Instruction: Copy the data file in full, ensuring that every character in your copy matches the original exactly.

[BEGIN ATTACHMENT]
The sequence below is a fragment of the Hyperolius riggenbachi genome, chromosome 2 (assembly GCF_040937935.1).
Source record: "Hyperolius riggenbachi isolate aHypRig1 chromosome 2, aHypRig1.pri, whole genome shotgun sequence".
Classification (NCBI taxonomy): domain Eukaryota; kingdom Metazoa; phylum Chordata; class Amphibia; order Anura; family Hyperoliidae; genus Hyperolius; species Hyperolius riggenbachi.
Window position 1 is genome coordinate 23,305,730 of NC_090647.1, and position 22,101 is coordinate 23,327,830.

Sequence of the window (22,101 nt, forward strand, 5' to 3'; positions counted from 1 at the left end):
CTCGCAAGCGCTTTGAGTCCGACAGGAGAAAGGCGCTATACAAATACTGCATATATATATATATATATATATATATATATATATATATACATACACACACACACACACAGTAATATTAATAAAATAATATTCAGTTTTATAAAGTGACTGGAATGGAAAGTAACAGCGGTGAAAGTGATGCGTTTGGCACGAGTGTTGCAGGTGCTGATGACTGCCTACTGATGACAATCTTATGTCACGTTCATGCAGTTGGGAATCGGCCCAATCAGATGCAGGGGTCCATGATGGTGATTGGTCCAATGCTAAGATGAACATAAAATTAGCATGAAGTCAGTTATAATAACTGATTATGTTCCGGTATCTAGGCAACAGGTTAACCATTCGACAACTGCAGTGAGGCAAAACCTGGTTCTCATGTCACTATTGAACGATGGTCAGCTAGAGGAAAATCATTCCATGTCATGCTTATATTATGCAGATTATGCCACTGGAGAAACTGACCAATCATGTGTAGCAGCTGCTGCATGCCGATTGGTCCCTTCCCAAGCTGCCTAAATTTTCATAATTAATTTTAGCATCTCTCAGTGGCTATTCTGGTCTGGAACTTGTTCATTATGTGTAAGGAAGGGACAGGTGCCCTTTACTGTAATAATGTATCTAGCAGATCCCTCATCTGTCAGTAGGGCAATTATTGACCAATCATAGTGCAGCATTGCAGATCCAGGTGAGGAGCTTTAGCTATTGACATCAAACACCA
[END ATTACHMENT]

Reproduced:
The sequence below is a fragment of the Hyperolius riggenbachi genome, chromosome 2 (assembly GCF_040937935.1).
Source record: "Hyperolius riggenbachi isolate aHypRig1 chromosome 2, aHypRig1.pri, whole genome shotgun sequence".
Classification (NCBI taxonomy): domain Eukaryota; kingdom Metazoa; phylum Chordata; class Amphibia; order Anura; family Hyperoliidae; genus Hyperolius; species Hyperolius riggenbachi.
Window position 1 is genome coordinate 23,305,730 of NC_090647.1, and position 22,101 is coordinate 23,327,830.

Sequence of the window (22,101 nt, forward strand, 5' to 3'; positions counted from 1 at the left end):
CTCGCAAGCGCTTTGAGTCCGACAGGAGAAAGGCGCTATACAAATACTGCATATATATATATATATATATATATATATATATATATATACATACACACACACACACACAGTAATATTAATAAAATAATATTCAGTTTTATAAAGTGACTGGAATGGAAAGTAACAGCGGTGAAAGTGATGCGTTTGGCACGAGTGTTGCAGGTGCTGATGACTGCCTACTGATGACAATCTTATGTCACGTTCATGCAGTTGGGAATCGGCCCAATCAGATGCAGGGGTCCATGATGGTGATTGGTCCAATGCTAAGATGAACATAAAATTAGCATGAAGTCAGTTATAATAACTGATTATGTTCCGGTATCTAGGCAACAGGTTAACCATTCGACAACTGCAGTGAGGCAAAACCTGGTTCTCATGTCACTATTGAACGATGGTCAGCTAGAGGAAAATCATTCCATGTCATGCTTATATTATGCAGATTATGCCACTGGAGAAACTGACCAATCATGTGTAGCAGCTGCTGCATGCCGATTGGTCCCTTCCCAAGCTGCCTAAATTTTCATAATTAATTTTAGCATCTCTCAGTGGCTATTCTGGTCTGGAACTTGTTCATTATGTGTAAGGAAGGGACAGGTGCCCTTTACTGTAATAATGTATCTAGCAGATCCCTCATCTGTCAGTAGGGCAATTATTGACCAATCATAGTGCAGCATTGCAGATCCAGGTGAGGAGCTTTAGCTATTGACATCAAACACCA